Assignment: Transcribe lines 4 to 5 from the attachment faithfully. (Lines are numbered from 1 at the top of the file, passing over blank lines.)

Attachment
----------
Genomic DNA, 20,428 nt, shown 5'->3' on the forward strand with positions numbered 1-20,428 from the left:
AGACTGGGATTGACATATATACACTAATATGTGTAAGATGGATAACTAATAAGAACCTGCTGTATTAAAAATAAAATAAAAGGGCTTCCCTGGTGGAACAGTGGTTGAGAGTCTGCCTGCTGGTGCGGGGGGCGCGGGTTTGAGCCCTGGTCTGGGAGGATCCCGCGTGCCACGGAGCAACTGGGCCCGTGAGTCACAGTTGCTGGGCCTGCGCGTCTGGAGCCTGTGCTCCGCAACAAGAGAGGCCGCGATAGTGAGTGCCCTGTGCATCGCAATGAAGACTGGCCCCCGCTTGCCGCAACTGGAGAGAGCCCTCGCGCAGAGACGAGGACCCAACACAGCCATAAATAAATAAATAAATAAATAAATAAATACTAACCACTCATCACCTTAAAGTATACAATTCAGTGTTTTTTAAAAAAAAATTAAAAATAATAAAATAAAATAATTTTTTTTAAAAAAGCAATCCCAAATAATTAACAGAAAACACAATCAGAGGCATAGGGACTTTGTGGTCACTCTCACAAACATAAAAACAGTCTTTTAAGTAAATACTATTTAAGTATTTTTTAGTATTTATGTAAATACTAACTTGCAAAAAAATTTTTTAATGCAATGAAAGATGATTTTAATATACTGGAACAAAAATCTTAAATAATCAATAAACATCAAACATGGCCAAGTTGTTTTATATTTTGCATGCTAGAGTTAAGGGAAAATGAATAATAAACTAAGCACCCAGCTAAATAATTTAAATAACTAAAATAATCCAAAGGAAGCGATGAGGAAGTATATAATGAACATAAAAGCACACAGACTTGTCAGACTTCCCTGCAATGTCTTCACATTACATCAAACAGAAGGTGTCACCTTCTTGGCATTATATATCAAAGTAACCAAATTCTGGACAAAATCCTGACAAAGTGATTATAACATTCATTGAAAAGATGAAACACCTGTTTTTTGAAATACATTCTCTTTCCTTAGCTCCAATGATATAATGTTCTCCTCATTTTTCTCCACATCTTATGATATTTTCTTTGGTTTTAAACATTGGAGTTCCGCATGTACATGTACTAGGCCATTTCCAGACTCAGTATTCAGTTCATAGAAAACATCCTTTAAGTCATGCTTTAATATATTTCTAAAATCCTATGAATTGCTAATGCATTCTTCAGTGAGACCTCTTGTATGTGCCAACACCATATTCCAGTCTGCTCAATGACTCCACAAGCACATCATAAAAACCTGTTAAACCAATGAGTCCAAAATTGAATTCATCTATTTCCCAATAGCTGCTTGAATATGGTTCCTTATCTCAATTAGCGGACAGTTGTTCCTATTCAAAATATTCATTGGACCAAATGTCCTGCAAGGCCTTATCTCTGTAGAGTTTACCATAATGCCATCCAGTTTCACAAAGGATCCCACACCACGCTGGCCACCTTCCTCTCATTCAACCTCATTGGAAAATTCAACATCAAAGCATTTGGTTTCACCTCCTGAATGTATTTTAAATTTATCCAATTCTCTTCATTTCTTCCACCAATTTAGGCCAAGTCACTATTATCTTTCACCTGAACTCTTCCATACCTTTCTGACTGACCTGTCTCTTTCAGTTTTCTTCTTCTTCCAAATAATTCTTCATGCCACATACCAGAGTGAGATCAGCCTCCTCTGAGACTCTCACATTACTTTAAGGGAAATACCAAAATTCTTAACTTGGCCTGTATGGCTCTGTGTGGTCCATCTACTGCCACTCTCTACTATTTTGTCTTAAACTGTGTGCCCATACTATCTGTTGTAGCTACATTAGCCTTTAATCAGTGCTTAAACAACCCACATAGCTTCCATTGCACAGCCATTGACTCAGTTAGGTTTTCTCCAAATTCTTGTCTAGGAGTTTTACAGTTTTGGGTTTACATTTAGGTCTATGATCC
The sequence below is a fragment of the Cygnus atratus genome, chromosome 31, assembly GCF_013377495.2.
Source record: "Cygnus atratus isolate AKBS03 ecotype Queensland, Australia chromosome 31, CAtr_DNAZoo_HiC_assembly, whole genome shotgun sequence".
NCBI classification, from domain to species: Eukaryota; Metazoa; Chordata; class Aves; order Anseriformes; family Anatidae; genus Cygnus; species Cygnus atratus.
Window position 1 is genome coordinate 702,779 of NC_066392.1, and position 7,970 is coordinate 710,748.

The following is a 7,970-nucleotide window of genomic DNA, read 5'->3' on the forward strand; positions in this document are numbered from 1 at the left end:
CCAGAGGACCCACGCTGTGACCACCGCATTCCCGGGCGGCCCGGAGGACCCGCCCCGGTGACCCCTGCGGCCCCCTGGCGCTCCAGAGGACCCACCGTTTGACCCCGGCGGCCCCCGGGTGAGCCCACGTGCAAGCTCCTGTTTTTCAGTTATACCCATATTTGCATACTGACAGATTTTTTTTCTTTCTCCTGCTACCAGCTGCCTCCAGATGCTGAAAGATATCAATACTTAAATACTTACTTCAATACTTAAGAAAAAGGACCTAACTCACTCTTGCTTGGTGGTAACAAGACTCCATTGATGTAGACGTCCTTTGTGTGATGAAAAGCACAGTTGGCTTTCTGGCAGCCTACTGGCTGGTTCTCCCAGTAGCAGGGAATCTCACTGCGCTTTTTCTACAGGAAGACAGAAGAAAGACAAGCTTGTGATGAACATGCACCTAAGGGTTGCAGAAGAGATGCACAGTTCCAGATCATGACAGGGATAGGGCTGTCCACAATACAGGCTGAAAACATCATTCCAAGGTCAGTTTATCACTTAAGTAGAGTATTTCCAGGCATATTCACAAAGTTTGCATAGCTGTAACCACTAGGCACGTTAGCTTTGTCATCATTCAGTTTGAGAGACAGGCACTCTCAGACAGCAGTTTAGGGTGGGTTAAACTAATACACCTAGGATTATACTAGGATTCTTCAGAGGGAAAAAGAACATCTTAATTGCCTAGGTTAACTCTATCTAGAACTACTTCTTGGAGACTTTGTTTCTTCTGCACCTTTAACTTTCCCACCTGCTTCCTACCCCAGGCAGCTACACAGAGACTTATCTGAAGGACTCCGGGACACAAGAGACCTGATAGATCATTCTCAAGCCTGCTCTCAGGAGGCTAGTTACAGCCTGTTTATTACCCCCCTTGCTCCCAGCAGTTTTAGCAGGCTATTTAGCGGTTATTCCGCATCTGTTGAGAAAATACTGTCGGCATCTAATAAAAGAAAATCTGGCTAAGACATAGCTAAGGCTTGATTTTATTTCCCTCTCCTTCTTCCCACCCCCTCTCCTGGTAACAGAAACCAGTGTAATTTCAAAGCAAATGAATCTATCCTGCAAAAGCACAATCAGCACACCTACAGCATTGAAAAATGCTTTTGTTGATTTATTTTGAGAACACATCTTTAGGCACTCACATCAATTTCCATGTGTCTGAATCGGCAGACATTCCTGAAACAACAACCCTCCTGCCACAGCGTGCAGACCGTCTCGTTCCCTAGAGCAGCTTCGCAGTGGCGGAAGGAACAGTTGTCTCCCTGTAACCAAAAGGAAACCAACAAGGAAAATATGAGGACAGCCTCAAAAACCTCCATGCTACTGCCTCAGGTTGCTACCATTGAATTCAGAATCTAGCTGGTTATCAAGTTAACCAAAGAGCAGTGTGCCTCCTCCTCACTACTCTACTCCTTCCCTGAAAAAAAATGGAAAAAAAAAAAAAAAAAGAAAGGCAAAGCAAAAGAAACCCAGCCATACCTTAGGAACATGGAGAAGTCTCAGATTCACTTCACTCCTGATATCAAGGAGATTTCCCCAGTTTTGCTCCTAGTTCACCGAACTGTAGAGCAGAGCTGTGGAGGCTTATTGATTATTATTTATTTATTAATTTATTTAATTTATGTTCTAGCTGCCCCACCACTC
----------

Source record: "Cygnus atratus isolate AKBS03 ecotype Queensland, Australia chromosome 31, CAtr_DNAZoo_HiC_assembly, whole genome shotgun sequence".
NCBI classification, from domain to species: Eukaryota; Metazoa; Chordata; class Aves; order Anseriformes; family Anatidae; genus Cygnus; species Cygnus atratus.